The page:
Robotic Process Automation—The Next Step in BrokerTech Pricing That Meets Customer Behaviours and Market Demands

Science fiction has speculated about robot workers joining the workforce for decades. While brokerages have been using chatbots for years, a new breed of robots are helping brokerages take the next step towards that promised future. Robotic Process Automation (RPA) is a form of software automation that automates processes by simulating a person working—software robots execute time-consuming and repetitive processes.

One of the companies offering RPA services within the insurance space is the Vancouver-based startup Quandri, co-founded by brothers Jackson and Jamieson Fregeau. Quandri started by working with companies across a few different industries, but after working with insurance brokers they realized how much of a need there was for this technology in the broker channel.

“Sandwiched between carriers, technology vendors and customer demands, brokers are being saddled with more work than ever but are getting a smaller piece of the pie,” said Jamieson. “Digital workers are a way to offload the administrative burden of this work and focus on increasing revenue and driving profitability.”

RPA primarily navigates over the user interface of an application rather than through a back-end API. It simulates clicking, typing and reading text from the screen and can log into a software application with a username and password. It’s most effective for high-volume and repetitive work you can build rules around and is best suited for more traditional industries where software applications have limited or no API functionality.

Successful Broker Use-Cases

  • Electronic Data Interface (EDI) download
  • Comparing renewing policies and creating reports
  • Preparing renewal email templates
  • Managing inbound leads and associated data entry
  • Commercial lines change requests (driver changes, vehicle changes)
  • Running reports and issuing them to the appropriate people
  • Managing broker activities (matching, closing, removing duplicates)
  • Renaming policies and renewals
  • Moving data between different applications (BMS, carrier portal, excel, email, rating tool)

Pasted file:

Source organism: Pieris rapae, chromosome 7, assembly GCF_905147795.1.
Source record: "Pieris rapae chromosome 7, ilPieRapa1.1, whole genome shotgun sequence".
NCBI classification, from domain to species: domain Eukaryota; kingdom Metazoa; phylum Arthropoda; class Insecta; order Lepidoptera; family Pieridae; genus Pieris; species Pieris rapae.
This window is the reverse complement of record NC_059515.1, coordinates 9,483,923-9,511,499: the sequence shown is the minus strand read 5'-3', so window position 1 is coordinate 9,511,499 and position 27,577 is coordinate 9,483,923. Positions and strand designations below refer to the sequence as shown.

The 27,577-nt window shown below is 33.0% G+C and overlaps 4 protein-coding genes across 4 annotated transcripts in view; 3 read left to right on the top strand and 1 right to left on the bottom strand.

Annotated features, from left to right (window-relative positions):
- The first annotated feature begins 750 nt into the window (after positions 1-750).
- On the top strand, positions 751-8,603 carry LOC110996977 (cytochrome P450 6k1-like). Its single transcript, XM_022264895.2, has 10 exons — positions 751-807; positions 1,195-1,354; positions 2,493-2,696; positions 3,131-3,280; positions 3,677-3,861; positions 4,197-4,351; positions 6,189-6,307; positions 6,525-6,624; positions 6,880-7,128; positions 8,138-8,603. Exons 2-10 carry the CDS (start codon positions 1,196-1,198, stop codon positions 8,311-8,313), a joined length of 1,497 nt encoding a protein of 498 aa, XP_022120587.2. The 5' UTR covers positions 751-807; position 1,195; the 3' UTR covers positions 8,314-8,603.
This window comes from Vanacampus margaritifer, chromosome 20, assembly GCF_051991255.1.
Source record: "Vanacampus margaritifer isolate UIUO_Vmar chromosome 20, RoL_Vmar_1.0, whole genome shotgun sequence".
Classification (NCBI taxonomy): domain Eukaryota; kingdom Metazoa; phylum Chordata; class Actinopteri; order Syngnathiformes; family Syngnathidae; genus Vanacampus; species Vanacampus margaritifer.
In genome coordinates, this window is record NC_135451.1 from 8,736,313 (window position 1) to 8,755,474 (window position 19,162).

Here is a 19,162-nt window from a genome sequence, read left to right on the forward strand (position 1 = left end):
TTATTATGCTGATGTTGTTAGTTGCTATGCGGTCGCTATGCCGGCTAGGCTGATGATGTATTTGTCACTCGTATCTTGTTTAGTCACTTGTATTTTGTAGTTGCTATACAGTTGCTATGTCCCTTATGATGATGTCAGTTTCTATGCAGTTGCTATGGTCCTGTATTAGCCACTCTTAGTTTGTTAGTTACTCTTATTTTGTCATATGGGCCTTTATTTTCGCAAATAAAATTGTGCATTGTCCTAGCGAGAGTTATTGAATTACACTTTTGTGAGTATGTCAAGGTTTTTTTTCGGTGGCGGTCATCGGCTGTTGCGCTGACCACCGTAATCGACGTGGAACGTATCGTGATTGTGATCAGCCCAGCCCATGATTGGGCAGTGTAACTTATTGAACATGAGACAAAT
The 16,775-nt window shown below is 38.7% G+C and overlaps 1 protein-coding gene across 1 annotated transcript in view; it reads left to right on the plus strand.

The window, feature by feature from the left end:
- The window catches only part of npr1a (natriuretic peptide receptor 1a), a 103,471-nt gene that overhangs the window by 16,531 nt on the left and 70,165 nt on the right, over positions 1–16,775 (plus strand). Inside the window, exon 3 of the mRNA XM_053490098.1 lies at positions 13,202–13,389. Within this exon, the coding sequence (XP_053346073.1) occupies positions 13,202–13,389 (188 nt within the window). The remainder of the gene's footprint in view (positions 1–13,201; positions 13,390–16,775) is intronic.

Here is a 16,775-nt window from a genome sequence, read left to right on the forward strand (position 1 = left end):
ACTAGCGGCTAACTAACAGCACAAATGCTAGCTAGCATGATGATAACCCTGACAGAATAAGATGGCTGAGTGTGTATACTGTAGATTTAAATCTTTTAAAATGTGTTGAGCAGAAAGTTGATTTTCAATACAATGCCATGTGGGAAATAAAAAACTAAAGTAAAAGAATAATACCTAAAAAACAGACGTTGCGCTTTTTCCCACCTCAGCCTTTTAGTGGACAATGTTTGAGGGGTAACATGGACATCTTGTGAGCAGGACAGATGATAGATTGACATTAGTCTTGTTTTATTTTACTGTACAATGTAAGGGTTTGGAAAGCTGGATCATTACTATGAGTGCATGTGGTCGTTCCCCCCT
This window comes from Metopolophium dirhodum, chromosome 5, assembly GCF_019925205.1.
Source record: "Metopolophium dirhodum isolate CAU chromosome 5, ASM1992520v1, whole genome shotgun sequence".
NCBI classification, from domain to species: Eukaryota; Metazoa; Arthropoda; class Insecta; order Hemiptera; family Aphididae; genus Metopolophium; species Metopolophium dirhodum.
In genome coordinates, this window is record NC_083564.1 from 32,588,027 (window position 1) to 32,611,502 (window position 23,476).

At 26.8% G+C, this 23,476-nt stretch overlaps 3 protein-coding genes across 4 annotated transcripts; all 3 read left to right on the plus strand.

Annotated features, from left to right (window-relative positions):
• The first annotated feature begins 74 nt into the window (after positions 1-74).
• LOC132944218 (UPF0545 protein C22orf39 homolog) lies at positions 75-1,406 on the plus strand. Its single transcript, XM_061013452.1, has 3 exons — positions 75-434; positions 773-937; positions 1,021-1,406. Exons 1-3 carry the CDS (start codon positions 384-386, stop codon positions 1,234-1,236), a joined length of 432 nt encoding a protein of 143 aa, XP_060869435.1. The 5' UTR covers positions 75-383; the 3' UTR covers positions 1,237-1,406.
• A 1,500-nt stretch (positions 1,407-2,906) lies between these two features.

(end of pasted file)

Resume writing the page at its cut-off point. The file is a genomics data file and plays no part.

“Digital workers can cut process costs by over 50%, reduce error rates and allow brokerages to reallocate the workloads of their brokers and administrative staff,” said Jackson. “Instead of doing data entry tasks all day, they can focus on what they do best and bring more value to the business—talking to customers, up-selling, cross-selling, requoting policies and making decisions.”

“Ultimately, digital workers make brokerages more tech-enabled, scalable and profitable,” said Jamieson. “Brokers typically see improved morale and higher retention among their staff once their most mundane and time-consuming tasks are given to a digital worker.”

Excalibur Insurance has had a good experience adopting RPA technology into their operations. “Integrating it into our workflow was a relatively seamless process,” said Jeff Roy, President & CEO. “Within one month it was up and running and each time it ran it got smarter and more effective. We have two digital workers. The first goes into our system and runs our EDI, prints reports, runs our automatic document invoicing and searches and attaches clients that weren’t automatically attached during the EDI process. Our second bot goes into the download, deletes duplicate activities and renames our attachments and invoicing. This saves each of our account managers 20 minutes a day and saves one person from babysitting EDI every morning, which equates to $32,000 and 1,800 hours saved a year.”

RPA has become more popular in recent years, and more popular with insurance brokerages as they realize how useful this technology can be to drive bottom line growth. While RPA digital workers might not have the charm of the Jetsons’ Rosey the robot, it’s easy to see why brokers would want to have a couple on their staff.

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